Winner, Canadian Museum Association Award for Research in Art
A controversial idea currently under vigorous and passionate international debate that would recognize the "human signature" on the planet.
Anthropocene is the latest book by Edward Burtynsky, Jennifer Baichwal, and Nicholas de Pencier to chronicle the massive and irreversible impact of humans on the Earth -- on a geological scale.
In photographs that are both stunning and disconcerting, Burtynsky, Baichwal, and de Pencier document species extinction (the burning of elephant tusks to disrupt the illegal trade of ivory), technofossils (swathes of discarded plastic forming geological layers), and terraforming (mines and industrial agriculture).
The book also features a range of essays by artists, curators, and scientists, some part of an international group of scientists who have proposed that the Earth is now entering a new era of geological time where human activity is the driving force behind environmental and geological change -- i.e. the Anthropocene. Thus the book brings contemporary art into conversation with environmental science and anthropology on a topic that urgently affects all of us.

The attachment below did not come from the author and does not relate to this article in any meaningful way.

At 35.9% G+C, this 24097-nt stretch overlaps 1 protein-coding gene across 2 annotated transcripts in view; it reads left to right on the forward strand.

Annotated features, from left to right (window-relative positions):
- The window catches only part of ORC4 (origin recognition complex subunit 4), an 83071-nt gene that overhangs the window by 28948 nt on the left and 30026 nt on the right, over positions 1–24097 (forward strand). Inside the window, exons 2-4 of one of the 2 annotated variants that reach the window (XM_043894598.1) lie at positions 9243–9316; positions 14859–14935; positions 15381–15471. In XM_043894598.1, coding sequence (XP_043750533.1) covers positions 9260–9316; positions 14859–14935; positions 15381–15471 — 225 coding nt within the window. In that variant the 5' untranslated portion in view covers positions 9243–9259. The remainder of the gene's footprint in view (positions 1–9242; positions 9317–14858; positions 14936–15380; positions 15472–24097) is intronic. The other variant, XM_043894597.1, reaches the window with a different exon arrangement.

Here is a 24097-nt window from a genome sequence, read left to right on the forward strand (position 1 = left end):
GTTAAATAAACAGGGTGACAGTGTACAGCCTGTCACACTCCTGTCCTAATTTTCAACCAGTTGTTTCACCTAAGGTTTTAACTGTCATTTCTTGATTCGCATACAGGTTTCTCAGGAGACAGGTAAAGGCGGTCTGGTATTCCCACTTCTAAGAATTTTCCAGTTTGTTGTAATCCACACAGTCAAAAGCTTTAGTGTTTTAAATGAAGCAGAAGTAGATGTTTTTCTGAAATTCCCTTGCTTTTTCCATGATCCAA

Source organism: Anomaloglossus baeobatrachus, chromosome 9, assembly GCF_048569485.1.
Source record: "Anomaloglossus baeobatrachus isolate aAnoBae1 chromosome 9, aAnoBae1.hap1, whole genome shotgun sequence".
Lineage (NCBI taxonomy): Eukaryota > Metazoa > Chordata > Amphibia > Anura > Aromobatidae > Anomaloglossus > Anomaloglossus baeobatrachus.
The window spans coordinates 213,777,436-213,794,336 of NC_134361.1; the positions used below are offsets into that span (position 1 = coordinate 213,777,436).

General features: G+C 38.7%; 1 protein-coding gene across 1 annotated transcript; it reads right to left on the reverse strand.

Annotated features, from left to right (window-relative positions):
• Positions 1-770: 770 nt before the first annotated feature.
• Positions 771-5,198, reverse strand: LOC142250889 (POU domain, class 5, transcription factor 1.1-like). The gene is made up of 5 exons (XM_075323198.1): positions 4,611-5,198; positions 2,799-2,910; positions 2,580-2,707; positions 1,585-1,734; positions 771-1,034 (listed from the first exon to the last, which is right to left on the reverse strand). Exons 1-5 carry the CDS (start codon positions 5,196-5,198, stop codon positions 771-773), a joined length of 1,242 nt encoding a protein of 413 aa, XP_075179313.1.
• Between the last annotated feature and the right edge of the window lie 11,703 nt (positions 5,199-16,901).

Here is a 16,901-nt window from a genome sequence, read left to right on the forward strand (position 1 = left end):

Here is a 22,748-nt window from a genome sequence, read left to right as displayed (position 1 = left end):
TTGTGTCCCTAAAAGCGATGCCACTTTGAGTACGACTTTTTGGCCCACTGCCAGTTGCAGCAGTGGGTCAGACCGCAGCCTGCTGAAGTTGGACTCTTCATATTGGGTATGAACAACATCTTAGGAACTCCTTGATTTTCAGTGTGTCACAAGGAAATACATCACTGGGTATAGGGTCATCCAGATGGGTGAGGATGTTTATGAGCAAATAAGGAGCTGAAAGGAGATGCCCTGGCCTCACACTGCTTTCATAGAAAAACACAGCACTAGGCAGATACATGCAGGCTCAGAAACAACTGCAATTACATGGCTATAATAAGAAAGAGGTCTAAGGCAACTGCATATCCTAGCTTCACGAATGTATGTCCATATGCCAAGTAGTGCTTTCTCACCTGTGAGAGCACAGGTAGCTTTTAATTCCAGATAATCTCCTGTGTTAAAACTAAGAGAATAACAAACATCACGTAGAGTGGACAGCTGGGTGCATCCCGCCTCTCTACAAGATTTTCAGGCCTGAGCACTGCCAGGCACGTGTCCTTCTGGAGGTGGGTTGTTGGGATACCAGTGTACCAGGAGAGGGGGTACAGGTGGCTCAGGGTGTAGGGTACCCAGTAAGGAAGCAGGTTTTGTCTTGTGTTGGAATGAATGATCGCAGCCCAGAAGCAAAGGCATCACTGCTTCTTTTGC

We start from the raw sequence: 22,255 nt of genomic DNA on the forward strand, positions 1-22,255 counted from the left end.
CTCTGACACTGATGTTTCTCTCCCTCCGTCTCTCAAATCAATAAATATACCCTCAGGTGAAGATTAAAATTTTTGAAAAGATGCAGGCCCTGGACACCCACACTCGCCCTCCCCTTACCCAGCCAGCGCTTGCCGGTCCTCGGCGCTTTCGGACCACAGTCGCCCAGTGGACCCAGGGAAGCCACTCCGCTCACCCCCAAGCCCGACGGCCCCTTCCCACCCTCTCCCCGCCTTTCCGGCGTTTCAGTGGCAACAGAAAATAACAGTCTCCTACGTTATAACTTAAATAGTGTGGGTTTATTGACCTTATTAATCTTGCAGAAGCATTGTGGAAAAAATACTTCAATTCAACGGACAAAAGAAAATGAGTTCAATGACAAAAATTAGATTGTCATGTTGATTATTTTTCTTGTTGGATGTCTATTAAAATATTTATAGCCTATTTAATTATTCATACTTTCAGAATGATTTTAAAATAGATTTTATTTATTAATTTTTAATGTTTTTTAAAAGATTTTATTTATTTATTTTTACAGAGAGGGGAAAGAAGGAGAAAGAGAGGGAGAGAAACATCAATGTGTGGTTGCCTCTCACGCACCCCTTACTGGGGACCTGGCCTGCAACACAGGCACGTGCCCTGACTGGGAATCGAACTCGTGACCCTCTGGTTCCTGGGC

Anthropocene was published to coincide with a major international exhibition that opened simultaneously in September 2018 at the Art Gallery of Ontario and the National Gallery of Canada and the release of a film on the same topic by Baichwal and de Pencier.